To the Editor:
In their article about the psychological effects of terrorist attacks in Israel, Dr Bleich and colleagues1 did not develop a meaningful definition of "terrorism." Thus, they reduced a complex situation to an ambiguous general term. The use of words such as "terror" and "terrorist" is prejudicial to scientific inquiry. Such language serves a political point of view, not the needs of medicine or public health.
For instance, the authors stated that "For the purpose of this study a ‘terrorist attack' was operationally defined as any armed attack by a self-proclaimed terrorist group, as categorized by the Israel Defense Forces." We believe that this definition is flawed for 2 reasons. First, any organization involved in promulgating violence against civilians, whether state violence or violence by nonstate groups, would rarely describe itself as "terrorist."
Second, using the Israeli army's categories of what constitutes a terrorist group is hardly an objective approach. The Israeli army routinely describes armed attacks against its soldiers in the West Bank and Gaza as terror attacks.2 Palestinians who attack Israelis would consider themselves organizations trying to resist Israel's occupation of their homeland. The oft-repeated statement that one person's terrorist is another person's freedom fighter seems particularly germane here.
At a minimum, the authors should have used a more neutral term such as "violence against civilians." Furthermore, they could have attempted to discuss how actions by the state of Israel, such as the demolition of more than 8000 Palestinian homes since the beginning of the occupation of the West Bank and the Gaza Strip in 1967,3 are impacting the Palestinian population. Since the start of the second intifada, the Palestinian population has experienced a death/murder rate of approximately 84/100 000,4 compared with 14/100 000 in Israel.5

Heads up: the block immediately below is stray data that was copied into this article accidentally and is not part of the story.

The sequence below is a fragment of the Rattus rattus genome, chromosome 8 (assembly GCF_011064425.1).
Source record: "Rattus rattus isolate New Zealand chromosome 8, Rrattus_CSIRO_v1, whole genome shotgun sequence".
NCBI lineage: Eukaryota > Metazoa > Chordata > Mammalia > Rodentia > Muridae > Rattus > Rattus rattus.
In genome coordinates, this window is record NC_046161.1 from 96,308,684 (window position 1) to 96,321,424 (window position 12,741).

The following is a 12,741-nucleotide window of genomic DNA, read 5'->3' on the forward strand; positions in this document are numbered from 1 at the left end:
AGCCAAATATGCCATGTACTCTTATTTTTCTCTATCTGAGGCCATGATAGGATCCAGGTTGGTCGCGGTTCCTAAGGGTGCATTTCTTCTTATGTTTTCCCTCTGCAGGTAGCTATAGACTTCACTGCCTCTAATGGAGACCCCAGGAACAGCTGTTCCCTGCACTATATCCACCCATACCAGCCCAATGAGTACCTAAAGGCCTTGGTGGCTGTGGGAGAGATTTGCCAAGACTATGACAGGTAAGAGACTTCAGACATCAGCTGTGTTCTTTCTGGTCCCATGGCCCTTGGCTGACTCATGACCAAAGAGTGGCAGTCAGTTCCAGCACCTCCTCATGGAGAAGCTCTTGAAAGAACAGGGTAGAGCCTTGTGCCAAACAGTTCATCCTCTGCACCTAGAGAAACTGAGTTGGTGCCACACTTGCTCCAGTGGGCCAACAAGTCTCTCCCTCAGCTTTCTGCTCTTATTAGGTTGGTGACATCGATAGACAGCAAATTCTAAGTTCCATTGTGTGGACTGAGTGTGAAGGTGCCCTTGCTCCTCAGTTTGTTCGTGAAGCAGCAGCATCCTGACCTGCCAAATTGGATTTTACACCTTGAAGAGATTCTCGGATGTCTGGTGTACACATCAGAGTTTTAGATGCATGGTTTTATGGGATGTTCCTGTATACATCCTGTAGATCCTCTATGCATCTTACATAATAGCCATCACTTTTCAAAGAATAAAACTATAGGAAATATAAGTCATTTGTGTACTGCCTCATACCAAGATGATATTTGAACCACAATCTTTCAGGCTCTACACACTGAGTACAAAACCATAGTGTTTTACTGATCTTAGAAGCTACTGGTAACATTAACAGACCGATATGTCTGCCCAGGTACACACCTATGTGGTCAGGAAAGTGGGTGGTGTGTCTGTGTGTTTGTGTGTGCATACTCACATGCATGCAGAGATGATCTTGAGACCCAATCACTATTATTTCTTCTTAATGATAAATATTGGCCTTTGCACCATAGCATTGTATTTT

Hence, other less biased and more inclusive research questions are possible. For example, the authors' research question might be reformulated as "How does the occupation of one country by another effect the populations of both lands in regard to violence against civilians?"
Robert Lipton, PhD
Prevention Research Center
Jess H. Ghannam, PhD
Department of Psychiatry
University of California, San Francisco/Mount Zion Medical Center
Joel Beinin, PhD
Department of History
Palo Alto, Calif
1. Bleich A, Gelkopf M, Solomon Z. Exposure to terrorism, stress-related mental health symptoms, and coping behaviors among a nationally representative sample in Israel. JAMA. 2003;290:612-620. ABSTRACT/FULL TEXT
2. Israel Defense Force Web site. Available at: http://www.idf.il
. Accessed August 25, 2003.
3. Israeli Committee Against House Demolitions Web site. Available at: http://www.icahd.org/eng/faq.asp?menu
= 9&submenu = 1. Accessibility verified October 9, 2003.
4. Palestinian Red Crescent Society Web site. Available at: http://www.palestinercs.org/intifadasummary.htm
. Accessed August 25th, 2003.
5. Israel Ministry of Foreign Affairs. Victims of Palestinian violence and terrorism since September 2000. Available at: http://www.israel.org/mfa/go.asp?MFAH0ia50
. Accessed August 25, 2003.